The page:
Shakespeare At The Tobacco Factory’s 2016 season started with a rather beige Hamlet and now concludes with an intermittently entertaining, intellectually coherent but slightly under-cast All’s Well That Ends Well. It’s been a workaday year for them and though we are still lucky to have a company producing the classics in the repertory style every year, looking ahead it may be time to think about some changes in policy.
Let’s start with the good. All’s Well is a play that rarely gets seen and director Andrew Hilton’s production is the perfect introduction to it, tracking a through line from beginning to end with barely a hint of incidental ornament tacked on to blind us. Parolles, the swaggering knight, is one of the best ‘unknown’ characters in the canon and Paul Currier’s version is a delight; he brings a soft spoken arrogance to a role that is a daring veer away from the usual Flashheart bravado, but it works a charm and allows his final moments as he is reduced to begging in rags a touching pathos.
The performances are generally surer then they were in Hamlet, there are telling contributions from Julia Hill as the Dutchess, Chris Bianchi as the King Of France and Nicky Goldie who contributes another cracking little cameo to follow on from her Hamlet ones. The real MVP of the 2016 company though is Isabella Marshall who after a heart-breaking Ophelia now provides a delightful perky Diana, the virgin that the errant Bertrand (Craig Fuller) falls for on the battle fields and which leads to the convoluted plot of him consummating his marriage unaware to the ever industrious Helena (Eleanor Yates).
The lovers are always a difficult part to get right, Fuller gets the ‘dick’ part of the role: his Bertrand is a self-entitled, arrogant young upstart who can’t get away quickly enough when he is forced to marry what he believes is beneath himself. For us to believe that Helena is not a complete loon in following him overseas to win him round though, there needs to be a sparkle in his eyes, something to convince us that he is worth the effort. Fuller’s version is too cold and so consequently doesn’t seem worth the effort. Yates speaks the verse beautifully and has a warmth that suggests she is batting way below her weight with Bertrand, social status or no.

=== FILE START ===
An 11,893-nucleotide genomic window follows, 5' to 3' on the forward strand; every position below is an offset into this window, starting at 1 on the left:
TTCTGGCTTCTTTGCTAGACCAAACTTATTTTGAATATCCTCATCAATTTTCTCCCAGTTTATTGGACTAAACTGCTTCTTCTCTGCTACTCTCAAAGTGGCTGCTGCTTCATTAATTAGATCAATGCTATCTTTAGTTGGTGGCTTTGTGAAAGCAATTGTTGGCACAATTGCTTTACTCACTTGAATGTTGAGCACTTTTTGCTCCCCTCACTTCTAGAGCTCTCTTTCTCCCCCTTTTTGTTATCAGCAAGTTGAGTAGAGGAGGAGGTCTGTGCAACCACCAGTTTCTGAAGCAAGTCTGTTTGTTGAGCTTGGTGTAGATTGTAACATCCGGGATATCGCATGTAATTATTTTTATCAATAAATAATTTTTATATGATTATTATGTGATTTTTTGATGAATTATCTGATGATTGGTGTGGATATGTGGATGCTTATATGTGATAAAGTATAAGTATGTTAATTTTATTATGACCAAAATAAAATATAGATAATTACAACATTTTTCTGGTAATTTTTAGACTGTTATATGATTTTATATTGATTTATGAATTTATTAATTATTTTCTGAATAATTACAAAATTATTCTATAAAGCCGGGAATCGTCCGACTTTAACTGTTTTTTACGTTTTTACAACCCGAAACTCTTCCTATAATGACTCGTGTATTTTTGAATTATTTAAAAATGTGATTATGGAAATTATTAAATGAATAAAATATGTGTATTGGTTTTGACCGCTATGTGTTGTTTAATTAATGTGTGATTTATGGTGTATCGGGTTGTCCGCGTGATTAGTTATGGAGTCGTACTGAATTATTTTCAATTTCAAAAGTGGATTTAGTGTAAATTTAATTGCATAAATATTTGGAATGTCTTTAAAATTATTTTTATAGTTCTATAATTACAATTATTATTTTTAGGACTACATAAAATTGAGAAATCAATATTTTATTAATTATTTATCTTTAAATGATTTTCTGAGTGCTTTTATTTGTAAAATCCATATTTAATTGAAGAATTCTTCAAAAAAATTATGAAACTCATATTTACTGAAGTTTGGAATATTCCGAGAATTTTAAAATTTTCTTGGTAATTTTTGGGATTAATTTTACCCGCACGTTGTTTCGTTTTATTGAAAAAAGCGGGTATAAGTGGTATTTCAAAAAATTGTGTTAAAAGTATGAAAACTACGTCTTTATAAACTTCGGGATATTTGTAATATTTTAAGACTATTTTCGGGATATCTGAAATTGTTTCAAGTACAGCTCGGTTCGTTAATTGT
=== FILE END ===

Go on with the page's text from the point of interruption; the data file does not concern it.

It cruises along at a little over two and a half hours and ends with a delightful little waltz number. So production wise all fine. Yet throughout issues that I had with the work of Hamlet and in previous seasons kept plaguing me. It’s fine to play free of concept, it may not be to my own taste, but each to their own and there are plenty of people who love the cleanness of storytelling and accessibility of the work being produced by SATTF. Yet the crux of my problem is this. Bristol is a diverse city, it’s one of the great joys of living here and surely the work of one of the premier theatrical companies in the city should represent this. Shakespeare should feel like it is for everyone but I’m not convinced that case has been made with the work this year. There is a white middle class look to the company that once noticed is very difficult to escape from and when they are also being asked to speak from an RP hymnbook as well it’s difficult not to see it as though we’re stuck in a time-warp. BAME diversity should be commonplace, so should actors working in a variety of accents, not just a ‘Shakespearian voice,’ after all even Radio 4, the bastion of middle England has understood this and employed regional variances.
For the company to continue to flourish as we all hope they do moving forward, shakeups may need to occur. It feels like there’s a complacent air around the work, I don’t think it was coincidence that there was a different energy when a guest director (Polina Kalinina) came in and gave something different. Moving forward this seems a sensible policy to keep Shakespeare At The Tobacco Factory feeling relevant rather than a relic from another time.